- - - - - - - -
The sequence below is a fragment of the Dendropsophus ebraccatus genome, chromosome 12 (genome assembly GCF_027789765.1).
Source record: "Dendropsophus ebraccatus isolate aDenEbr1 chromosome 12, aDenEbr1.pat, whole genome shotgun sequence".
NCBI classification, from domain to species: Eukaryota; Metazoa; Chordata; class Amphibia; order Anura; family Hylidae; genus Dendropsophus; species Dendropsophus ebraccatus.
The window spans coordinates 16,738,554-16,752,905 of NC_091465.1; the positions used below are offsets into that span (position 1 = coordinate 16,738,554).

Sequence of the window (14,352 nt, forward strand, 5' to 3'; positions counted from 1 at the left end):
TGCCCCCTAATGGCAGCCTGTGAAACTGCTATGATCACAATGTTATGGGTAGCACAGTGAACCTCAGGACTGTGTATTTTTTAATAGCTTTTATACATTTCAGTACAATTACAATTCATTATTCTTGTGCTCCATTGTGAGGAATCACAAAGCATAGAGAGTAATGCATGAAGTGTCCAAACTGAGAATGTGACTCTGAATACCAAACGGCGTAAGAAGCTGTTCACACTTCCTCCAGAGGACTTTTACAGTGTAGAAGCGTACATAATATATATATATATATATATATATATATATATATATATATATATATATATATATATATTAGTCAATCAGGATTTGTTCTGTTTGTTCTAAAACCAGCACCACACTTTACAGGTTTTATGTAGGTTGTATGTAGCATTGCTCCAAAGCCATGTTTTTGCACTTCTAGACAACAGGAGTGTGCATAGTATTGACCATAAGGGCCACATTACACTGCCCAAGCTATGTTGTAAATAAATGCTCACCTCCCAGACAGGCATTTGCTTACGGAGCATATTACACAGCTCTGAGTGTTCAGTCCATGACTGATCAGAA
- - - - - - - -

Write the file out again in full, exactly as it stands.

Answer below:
The sequence below is a fragment of the Dendropsophus ebraccatus genome, chromosome 12 (genome assembly GCF_027789765.1).
Source record: "Dendropsophus ebraccatus isolate aDenEbr1 chromosome 12, aDenEbr1.pat, whole genome shotgun sequence".
NCBI classification, from domain to species: Eukaryota; Metazoa; Chordata; class Amphibia; order Anura; family Hylidae; genus Dendropsophus; species Dendropsophus ebraccatus.
The window spans coordinates 16,738,554-16,752,905 of NC_091465.1; the positions used below are offsets into that span (position 1 = coordinate 16,738,554).

Sequence of the window (14,352 nt, forward strand, 5' to 3'; positions counted from 1 at the left end):
TGCCCCCTAATGGCAGCCTGTGAAACTGCTATGATCACAATGTTATGGGTAGCACAGTGAACCTCAGGACTGTGTATTTTTTAATAGCTTTTATACATTTCAGTACAATTACAATTCATTATTCTTGTGCTCCATTGTGAGGAATCACAAAGCATAGAGAGTAATGCATGAAGTGTCCAAACTGAGAATGTGACTCTGAATACCAAACGGCGTAAGAAGCTGTTCACACTTCCTCCAGAGGACTTTTACAGTGTAGAAGCGTACATAATATATATATATATATATATATATATATATATATATATATATATATATATATATATATTAGTCAATCAGGATTTGTTCTGTTTGTTCTAAAACCAGCACCACACTTTACAGGTTTTATGTAGGTTGTATGTAGCATTGCTCCAAAGCCATGTTTTTGCACTTCTAGACAACAGGAGTGTGCATAGTATTGACCATAAGGGCCACATTACACTGCCCAAGCTATGTTGTAAATAAATGCTCACCTCCCAGACAGGCATTTGCTTACGGAGCATATTACACAGCTCTGAGTGTTCAGTCCATGACTGATCAGAA